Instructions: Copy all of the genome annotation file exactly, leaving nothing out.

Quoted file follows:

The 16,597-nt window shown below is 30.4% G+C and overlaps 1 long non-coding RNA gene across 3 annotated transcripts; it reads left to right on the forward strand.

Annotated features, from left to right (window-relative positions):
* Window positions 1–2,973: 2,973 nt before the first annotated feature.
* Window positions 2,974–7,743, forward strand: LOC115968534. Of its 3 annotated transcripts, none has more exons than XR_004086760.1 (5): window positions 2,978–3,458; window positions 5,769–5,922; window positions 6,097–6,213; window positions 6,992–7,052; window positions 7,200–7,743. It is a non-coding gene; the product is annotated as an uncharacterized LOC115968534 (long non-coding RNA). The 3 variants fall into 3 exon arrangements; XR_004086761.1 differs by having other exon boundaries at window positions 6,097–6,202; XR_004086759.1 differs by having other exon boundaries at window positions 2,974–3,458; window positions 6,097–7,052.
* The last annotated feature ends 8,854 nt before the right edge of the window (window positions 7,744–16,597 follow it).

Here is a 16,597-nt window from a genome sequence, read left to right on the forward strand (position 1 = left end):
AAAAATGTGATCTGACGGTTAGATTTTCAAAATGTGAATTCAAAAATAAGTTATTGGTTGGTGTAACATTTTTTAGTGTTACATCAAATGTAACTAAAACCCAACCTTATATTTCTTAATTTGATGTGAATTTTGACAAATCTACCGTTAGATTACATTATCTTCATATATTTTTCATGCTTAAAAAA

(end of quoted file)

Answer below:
The 16,597-nt window shown below is 30.4% G+C and overlaps 1 long non-coding RNA gene across 3 annotated transcripts; it reads left to right on the forward strand.

Annotated features, from left to right (window-relative positions):
* Window positions 1–2,973: 2,973 nt before the first annotated feature.
* Window positions 2,974–7,743, forward strand: LOC115968534. Of its 3 annotated transcripts, none has more exons than XR_004086760.1 (5): window positions 2,978–3,458; window positions 5,769–5,922; window positions 6,097–6,213; window positions 6,992–7,052; window positions 7,200–7,743. It is a non-coding gene; the product is annotated as an uncharacterized LOC115968534 (long non-coding RNA). The 3 variants fall into 3 exon arrangements; XR_004086761.1 differs by having other exon boundaries at window positions 6,097–6,202; XR_004086759.1 differs by having other exon boundaries at window positions 2,974–3,458; window positions 6,097–7,052.
* The last annotated feature ends 8,854 nt before the right edge of the window (window positions 7,744–16,597 follow it).

Here is a 16,597-nt window from a genome sequence, read left to right on the forward strand (position 1 = left end):
AAAAATGTGATCTGACGGTTAGATTTTCAAAATGTGAATTCAAAAATAAGTTATTGGTTGGTGTAACATTTTTTAGTGTTACATCAAATGTAACTAAAACCCAACCTTATATTTCTTAATTTGATGTGAATTTTGACAAATCTACCGTTAGATTACATTATCTTCATATATTTTTCATGCTTAAAAAA